Elephants Enjoy Unemployment in Thailand Due to COVID-19

Thailand rethinks its elephant strategy.
IMAGE Unsplash

Tourism has been hit hard by the pandemic. Travel is kept to essentials and essentials nowadays are limited to basic needs and appropriate physical distance from other people. In Thailand, where tourism used to account for 20-percent of the country's gross domestic product, the rates have plummented to depressing lows. 

Elephant attractions, one of the country's foremost tourism activities, have been suffering from the impact. Thailand is home to several elephant parks and from thousands of visitors a day, they'd be lucky to have five. The practice of riding elephants, which has been fought by animal activitists for decades, is a two-fold issue. Captive elephants can no longer cope and compete with wild elephants. "They cannot look for food in the forest because they are used to being fed,” told Borpit Chailert to the New York Times. “Imagine if we released around 3,000 domesticated elephants into the forest at the same time. There would be no food to feed all the elephants.”

However, the restrictions enforced by COVID-19 have pushed elephant operators to rethink their strategies. One park director Anchalee Kalampichit has already unburdened her elephants of the heavy benches on their backs and are currently roaming free on the grounds.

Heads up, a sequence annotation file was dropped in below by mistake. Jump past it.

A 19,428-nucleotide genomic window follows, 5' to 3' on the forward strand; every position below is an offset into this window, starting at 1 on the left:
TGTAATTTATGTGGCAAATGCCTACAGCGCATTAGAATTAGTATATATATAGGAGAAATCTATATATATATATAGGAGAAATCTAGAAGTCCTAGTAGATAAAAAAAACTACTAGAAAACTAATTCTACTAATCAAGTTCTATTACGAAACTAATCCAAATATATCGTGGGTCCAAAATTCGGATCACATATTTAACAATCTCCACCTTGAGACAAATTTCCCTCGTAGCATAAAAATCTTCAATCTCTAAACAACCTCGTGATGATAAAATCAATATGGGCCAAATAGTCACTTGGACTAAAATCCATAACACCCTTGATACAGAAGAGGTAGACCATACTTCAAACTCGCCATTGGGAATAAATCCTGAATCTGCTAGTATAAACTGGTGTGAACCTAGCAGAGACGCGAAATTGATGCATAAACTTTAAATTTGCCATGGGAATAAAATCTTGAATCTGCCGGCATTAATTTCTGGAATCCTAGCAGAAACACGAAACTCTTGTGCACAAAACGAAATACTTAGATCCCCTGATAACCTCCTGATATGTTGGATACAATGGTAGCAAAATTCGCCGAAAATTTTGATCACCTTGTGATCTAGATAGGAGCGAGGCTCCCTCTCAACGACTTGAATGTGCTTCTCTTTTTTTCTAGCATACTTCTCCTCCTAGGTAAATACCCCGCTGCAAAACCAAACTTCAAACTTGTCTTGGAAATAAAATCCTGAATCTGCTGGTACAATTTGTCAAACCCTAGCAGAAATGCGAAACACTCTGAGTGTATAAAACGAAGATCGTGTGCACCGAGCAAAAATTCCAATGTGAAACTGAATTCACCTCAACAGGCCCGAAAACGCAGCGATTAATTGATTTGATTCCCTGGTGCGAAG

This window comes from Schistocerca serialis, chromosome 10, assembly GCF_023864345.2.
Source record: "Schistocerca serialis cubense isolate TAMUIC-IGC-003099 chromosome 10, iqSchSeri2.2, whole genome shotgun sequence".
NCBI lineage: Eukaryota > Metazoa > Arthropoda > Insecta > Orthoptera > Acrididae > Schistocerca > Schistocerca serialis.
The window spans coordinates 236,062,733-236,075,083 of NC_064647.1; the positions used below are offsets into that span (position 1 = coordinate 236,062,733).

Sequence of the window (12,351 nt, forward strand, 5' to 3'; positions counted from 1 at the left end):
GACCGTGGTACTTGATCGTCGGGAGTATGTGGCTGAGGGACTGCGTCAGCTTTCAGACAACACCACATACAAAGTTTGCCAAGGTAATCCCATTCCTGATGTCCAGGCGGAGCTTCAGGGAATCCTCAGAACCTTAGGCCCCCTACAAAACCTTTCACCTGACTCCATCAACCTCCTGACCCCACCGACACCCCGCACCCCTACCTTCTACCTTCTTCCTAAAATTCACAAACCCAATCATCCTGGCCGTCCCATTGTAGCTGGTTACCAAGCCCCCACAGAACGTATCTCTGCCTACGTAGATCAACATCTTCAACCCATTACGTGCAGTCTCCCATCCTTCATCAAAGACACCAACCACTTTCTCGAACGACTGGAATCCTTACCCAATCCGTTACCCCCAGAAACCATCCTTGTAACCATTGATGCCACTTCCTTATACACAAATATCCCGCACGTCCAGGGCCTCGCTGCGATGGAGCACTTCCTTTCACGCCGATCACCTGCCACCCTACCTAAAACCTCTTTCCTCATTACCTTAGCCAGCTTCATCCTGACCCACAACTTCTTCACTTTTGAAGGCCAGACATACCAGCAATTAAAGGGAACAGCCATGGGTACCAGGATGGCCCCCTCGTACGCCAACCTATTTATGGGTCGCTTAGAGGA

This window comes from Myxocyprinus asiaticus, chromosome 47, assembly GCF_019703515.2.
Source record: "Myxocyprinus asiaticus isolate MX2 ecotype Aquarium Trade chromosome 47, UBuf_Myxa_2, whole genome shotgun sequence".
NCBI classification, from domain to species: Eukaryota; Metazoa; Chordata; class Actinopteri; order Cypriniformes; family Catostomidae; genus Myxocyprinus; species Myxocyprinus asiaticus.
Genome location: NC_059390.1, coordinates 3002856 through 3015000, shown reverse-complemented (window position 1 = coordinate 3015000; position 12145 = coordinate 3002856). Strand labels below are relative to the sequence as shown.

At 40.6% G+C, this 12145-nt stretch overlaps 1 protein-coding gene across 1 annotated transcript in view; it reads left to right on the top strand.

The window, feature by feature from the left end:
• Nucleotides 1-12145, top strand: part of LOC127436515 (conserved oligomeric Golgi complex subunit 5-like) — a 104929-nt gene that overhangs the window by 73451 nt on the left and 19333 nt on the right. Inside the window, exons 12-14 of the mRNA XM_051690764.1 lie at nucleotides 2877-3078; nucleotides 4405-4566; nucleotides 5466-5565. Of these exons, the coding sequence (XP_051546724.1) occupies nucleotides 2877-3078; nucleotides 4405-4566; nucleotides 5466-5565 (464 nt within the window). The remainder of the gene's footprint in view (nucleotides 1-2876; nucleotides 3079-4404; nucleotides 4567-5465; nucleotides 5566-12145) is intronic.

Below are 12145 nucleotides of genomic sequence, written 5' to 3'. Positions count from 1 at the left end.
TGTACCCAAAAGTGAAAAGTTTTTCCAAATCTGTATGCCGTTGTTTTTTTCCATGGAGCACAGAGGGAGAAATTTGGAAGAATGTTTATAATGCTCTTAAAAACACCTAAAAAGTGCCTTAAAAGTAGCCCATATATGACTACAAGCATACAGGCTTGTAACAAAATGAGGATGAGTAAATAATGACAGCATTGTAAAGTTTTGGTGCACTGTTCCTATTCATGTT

According to her, this would be the first time in 44 years that the elephants would not have to carry the chairs. 

Kalampichit's park is currently closed, but she has already stated that when it reopens, she plans to shift focus from offering rides and showing trick to educating tourists on elephants.


Kalampichit only has 78 elephants, which is a small fraction of domesticated elephants in Thailand, but it's a start. 

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Sasha Lim Uy
Sasha eats to live and lives to eat. For five years, she handled SPOT.ph's food section and edited the last two installments of its Top 10 Food books. She also recently participated at the Madrid Fusion Manila as curator.
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